A century ago, a woman in Tubingen, Germany, died. The woman had been suffering from depression, loss of memory, loss of ability to reason, and progressive jealousy as neuropathologist Alois Alzheimer described it at a meeting of the South West Germa n Society of Neurologists in November 1906. Similar symptoms had been observed in other patients by doctors long before Alzheimer, and those symptoms had always been dismissed as a natural part of the aging process. But the German woman had not been elderly, and was only 51. Hence the symptoms were termed presenile dementia and the disease was named Alzheimer’s Disease (AD). Dementia is the medical term for a group of symptoms and it is not the name of any disease. Neurologists now agree that the dementia that occurs in the elderly is similar to the presenile condition. It is usually called Senile Dementia of the Alzheimer’s Type (SDAT).
Alzheimer’s disease sounds like OLDTIMER’S disease. It is a dementing disease, a destroyer of personalities and a wrecker of family resources. It can strike people in their 40s; in rare cases, their 20s; but most victims are among the growing number of persons above 60. It also is a killer. Alzheimer’s Disease usually leads to death in about seven to 10 years, but it can progress more quickly (three or four years) or more slowly (as much as 15 years). The causes of dementia are varied. Depending upon this, some forms of dementia are treatable and reversible. Alzheimer’s dementia is of insidious onset. It is progressive and irreversible. So far no drug is available either to prevent the disease or to cure it.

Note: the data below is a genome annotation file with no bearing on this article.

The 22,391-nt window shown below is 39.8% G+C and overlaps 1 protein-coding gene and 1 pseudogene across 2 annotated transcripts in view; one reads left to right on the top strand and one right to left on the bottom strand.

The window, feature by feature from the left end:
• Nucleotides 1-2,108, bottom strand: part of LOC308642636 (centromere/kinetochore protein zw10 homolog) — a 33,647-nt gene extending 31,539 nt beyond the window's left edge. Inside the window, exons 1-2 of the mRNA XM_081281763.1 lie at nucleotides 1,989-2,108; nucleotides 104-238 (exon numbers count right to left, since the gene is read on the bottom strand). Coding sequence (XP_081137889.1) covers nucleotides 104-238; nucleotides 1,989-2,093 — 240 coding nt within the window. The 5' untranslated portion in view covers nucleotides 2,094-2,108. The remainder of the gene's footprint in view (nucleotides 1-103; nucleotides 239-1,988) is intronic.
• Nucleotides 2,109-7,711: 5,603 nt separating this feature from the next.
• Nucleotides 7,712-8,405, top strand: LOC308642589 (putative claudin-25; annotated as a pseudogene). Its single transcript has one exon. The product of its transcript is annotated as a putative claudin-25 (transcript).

Dr. Rajkumar, former Professor at Madras Medical College, conducted a survey sponsored by the WHO, which coordinated a multicentre study on estimating the prevalence of dementia in the elderly above the age of 65. It was found that the prevalence rate of dementia was 27 per 1000 in urban and 35 per 1000 in rural populations, respectively. Around 35 to 40 per cent of these were diagnosed as Alzheimer’s Disease. Though this epidemiological survey was on a small number, the research design and screening instrument used were internationally comparable. According to Dr. Rajkumar, the prevalence of AD among the community may be even higher than what his study had estimated conservatively because of the following factors: (a) family members may consider the memory disturbance and the associated behavioural problems as a part of normal ageing; (b) there is no confirmatory test to diagnose AD; (c) associated illness like depression may mask it; and (d) early death of these patients due to co-morbid illnesses.
The victims of Alzheimer’s Disease are both the patient and the caregiver. Caregiving to an AD patient affects an individual in many ways. The care of a family member with AD demands a range of skills, patience, good health and mental ability to cope with continued stress. Services for those with AD include support groups, day care centres, nursing home care and respite care programmes designed specially to help those with a dementing illness. Family members need information about the nature of AD and how their daily lives could change. In the United States, it has been estimated that the total disease-related costs of all AD families (excluding loss of productivity) will be a staggering amount of $750 billion by 2030.